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ISSN: 2157-7439
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Development and Optimization of w/o/w Multiple Emulsion of Lisinopril Dihydrate Using Plackett Burman and Box-Behnken Designs

Sawant KK*, Mundada VP and Patel VJ

Drug Delivery Laboratory, Centre of Relevance and Excellence in NDDS, Pharmacy Department, The Maharaja Sayajirao University of Baroda, Donor’s Plaza, Fatehgunj, Vadodara-390002, India

*Corresponding Author:
Krutika K Sawant
Drug Delivery Laboratory, Centre of Relevance and Excellence in NDDS
Pharmacy Department, The Maharaja Sayajirao University of Baroda
Donor’s Plaza, Fatehgunj, Vadodara-390002, India
Tel: +912652434187
Fax: +912652423898

Received Date: January 09, 2017; Accepted Date: February 06, 2017; Published Date: February 15, 2017

Citation: Sawant KK, Mundada VP, Patel VJ (2017) Development and Optimization of w/o/w Multiple Emulsion of Lisinopril Dihydrate Using Plackett Burman and Box-Behnken Designs. J Nanomed Nanotechnol 8: 422. doi: 10.4172/2157-7439.1000422

Copyright: © 2017 Sawant KK, et al. This is an open-access article distributed under the terms of the Creative Commons Attribution License, which permits unrestricted use, distribution, and reproduction in any medium, provided the original author and source are credited.

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The aim of the present study was to develop water-in-oil-in-water (w/o/w) type Multiple Emulsion of Lisinopril dihydrate for enhancing its oral bioavailability via enhanced permeation. For primary emulsification, corn oil was used as the oil phase, Span 83 as the lipophilic surfactant and Xanthan gum was used as the viscosity enhancer. Primary emulsion was re-emulsified with aqueous phase containing Tween 20 as hydrophilic surfactant. Preliminary screening was performed using a 12-run, 8-factor, 2-level Plackett–Burman design followed by Box Behnken Design for optimization. MEs were characterized and evaluated for macroscopic and microscopic properties, globule size, entrapment efficiency, rheological properties, in vitro and ex vivo drug release and stability studies. In vitro drug diffusion study was done through dialysis bag and ex vivo permeability studies were performed in Franz diffusion cell using rat intestine. The optimized w/o/w ME showed globule size and entrapment efficiency of 15.65 + 1.967 μm and 87.35 + 3.79 % respectively. Drug flux was found to be 119.3 μg/cm2/h for drug loaded w/o/w ME and 105.1μg/cm2/h for plain drug solution. The overall results of the studies showed the potential of the w/o/w ME as promising drug delivery system for Lisinopril dihydrate.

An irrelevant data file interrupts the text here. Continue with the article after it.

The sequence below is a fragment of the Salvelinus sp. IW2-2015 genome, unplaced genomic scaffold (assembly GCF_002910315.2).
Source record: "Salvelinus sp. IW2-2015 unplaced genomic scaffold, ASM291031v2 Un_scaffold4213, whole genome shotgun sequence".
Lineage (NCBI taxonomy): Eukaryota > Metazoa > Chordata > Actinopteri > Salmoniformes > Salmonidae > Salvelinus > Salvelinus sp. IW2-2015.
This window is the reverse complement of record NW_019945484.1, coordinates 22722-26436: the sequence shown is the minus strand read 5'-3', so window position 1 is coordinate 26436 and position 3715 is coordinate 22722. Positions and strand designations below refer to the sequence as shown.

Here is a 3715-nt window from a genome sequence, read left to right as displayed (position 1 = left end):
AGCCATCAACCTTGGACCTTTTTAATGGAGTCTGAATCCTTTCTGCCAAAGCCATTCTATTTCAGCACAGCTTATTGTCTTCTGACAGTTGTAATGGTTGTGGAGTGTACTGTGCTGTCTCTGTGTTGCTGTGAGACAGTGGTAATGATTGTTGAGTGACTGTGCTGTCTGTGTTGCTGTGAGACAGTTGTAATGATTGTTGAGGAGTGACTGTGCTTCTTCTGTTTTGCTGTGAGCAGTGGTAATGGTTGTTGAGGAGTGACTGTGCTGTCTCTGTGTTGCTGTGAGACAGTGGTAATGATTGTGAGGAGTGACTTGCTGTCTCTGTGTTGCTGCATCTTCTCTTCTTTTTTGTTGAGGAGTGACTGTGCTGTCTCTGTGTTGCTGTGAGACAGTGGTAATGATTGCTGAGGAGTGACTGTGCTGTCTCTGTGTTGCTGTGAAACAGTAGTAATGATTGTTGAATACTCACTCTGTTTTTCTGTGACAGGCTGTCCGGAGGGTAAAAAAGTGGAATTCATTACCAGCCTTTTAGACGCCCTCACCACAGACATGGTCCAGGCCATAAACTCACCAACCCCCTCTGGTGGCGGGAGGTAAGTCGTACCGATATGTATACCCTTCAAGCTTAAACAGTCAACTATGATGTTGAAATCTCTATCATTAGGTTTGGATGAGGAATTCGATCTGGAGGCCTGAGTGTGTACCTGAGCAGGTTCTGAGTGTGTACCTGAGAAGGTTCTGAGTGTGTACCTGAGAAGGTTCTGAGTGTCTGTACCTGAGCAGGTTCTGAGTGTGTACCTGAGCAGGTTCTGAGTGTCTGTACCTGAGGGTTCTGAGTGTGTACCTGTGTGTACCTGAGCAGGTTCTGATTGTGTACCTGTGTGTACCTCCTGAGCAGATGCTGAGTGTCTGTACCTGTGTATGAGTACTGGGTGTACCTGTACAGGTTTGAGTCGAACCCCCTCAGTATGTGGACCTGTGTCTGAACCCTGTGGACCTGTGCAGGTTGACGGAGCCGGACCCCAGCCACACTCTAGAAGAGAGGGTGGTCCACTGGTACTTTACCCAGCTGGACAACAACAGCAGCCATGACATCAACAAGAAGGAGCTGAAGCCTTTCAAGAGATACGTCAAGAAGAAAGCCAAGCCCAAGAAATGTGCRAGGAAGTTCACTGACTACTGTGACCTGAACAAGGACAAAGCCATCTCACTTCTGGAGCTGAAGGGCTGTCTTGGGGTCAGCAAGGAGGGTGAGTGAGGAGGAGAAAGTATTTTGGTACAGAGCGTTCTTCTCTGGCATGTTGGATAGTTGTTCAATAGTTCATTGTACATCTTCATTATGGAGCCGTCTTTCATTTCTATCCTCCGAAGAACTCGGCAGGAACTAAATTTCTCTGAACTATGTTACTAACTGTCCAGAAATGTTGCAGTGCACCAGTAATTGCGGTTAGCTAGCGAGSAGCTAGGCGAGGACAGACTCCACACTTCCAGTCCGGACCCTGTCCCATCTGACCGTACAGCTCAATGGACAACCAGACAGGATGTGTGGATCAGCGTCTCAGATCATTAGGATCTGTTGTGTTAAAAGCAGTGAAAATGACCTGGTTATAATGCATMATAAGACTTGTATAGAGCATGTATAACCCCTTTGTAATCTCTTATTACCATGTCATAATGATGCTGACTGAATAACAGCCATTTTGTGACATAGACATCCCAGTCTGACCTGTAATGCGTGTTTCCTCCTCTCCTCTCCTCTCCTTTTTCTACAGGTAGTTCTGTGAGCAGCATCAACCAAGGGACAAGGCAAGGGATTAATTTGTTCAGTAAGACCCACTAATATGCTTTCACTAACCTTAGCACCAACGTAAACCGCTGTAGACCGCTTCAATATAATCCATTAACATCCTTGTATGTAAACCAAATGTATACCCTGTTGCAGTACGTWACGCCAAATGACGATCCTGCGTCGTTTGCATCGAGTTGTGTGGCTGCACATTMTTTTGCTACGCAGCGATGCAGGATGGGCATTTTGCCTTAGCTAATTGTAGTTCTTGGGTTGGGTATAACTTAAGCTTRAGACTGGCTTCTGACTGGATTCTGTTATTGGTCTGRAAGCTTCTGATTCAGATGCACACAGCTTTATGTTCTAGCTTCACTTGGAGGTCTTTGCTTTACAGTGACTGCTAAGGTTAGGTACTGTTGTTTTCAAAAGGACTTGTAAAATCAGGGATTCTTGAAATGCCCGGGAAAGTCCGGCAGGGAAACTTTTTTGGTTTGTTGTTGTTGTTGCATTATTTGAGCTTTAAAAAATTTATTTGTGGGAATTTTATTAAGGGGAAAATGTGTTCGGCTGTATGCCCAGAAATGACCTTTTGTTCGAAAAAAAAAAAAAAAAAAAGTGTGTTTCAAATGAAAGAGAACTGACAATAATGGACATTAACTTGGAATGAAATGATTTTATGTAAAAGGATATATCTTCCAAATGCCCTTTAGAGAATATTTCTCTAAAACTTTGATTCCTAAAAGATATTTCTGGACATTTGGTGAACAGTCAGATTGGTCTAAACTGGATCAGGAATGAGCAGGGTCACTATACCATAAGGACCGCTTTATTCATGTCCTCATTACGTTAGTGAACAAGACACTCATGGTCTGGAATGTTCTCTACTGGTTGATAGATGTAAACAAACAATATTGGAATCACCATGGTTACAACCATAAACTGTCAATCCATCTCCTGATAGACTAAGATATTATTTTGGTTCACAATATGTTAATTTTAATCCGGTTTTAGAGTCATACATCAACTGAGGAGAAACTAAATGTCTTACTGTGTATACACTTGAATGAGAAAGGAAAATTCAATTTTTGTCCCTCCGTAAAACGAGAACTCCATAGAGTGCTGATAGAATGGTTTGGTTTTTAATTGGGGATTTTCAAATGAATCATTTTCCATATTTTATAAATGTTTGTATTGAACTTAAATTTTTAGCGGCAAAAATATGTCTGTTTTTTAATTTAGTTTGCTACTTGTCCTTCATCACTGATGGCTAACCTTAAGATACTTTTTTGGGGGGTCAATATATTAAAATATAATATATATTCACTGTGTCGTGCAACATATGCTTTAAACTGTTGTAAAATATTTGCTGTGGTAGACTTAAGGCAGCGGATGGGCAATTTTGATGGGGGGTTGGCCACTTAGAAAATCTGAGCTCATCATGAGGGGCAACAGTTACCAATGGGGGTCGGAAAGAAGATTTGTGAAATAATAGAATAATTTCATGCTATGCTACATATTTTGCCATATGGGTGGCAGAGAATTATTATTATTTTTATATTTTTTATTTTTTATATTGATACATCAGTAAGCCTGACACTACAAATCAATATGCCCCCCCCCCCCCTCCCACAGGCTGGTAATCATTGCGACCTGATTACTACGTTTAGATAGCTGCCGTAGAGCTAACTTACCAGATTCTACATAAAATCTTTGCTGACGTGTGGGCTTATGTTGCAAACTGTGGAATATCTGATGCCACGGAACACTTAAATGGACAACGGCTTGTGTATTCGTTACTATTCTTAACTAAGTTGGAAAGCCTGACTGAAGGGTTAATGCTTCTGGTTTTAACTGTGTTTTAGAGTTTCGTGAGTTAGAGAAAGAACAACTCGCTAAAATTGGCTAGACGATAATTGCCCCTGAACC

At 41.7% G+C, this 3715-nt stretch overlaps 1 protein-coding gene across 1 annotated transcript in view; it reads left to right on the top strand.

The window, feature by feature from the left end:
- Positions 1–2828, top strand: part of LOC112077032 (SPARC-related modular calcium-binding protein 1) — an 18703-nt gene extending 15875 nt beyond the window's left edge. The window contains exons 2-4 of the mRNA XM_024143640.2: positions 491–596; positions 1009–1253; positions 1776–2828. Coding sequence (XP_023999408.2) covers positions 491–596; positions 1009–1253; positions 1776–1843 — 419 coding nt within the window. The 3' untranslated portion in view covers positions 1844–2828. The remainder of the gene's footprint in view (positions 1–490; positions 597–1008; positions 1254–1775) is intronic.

Lisinopril dihydrate; Water-in-Oil-in-Water Multiple emulsion; Optimization; Plackett Burman design; Box-Behnken design; Permeability; Flux


Multiple emulsion (ME) systems are novel developments in the field of emulsion technology. MEs are complex systems, termed as emulsions of emulsions, in which globules of the dispersed phase encapsulates smaller droplets, which may normally consist of a liquid miscible with and in some cases identical with, the continuous phase. This is made possible by double emulsification; hence the systems are also called as 'double emulsion'. Each dispersed globule in the double emulsion forms a vesicular structure with single or multiple compartments separated from the aqueous phase by a layer of oil phase compartment [1]. Inherent instability is the main problem with respect to MEs. To stabilize the system, various emulsifiers can be used. W/O emulsion can be stabilized by low HLB or oil soluble surfactants whereas O/W emulsions can be stabilized by high HLB or water soluble surfactants. Intermediate HLB can provide systems with optimal stability. MEs may be prepared by using such pairs of surfactants which will impart some degree of stability [2].

Double emulsions are helpful to maintain drug concentrations within therapeutic range in the lymph vessels. The transport of drugs to the mesenteric lymph nodes rather than into the portal system directly is due to encapsulation of the drug by the oil phase, which provides more of lipophilic environment and therefore are absorbed through lymphatic vessels. In addition, w/o/w emulsions might act as carriers for the delivery of polypeptide/protein drugs, which require both protection from the gastric fluids and delivery via the lymph nodes [3]. ME's potential biopharmaceutical applications also incorporates intestinal [4] and prolonged [5] drug delivery. Shichiri et al. developed w/o/w MEs for oral administration of insulin by protecting it from proteolytic destruction and facilitating intestinal absorption [6]. MEs are expected to allow delivery of anticancer agents by sparing normal tissues and selectively attacking tumour tissues [7]. Kim et al. studied Cytarabine-loaded w/o/w multiple emulsions using nonionic surfactants of the Tween and Span types. The release study showed that the multiple emulsion containing cytarabine in the internal aqueous phase was stable, exhibiting a prolonged release pattern [8].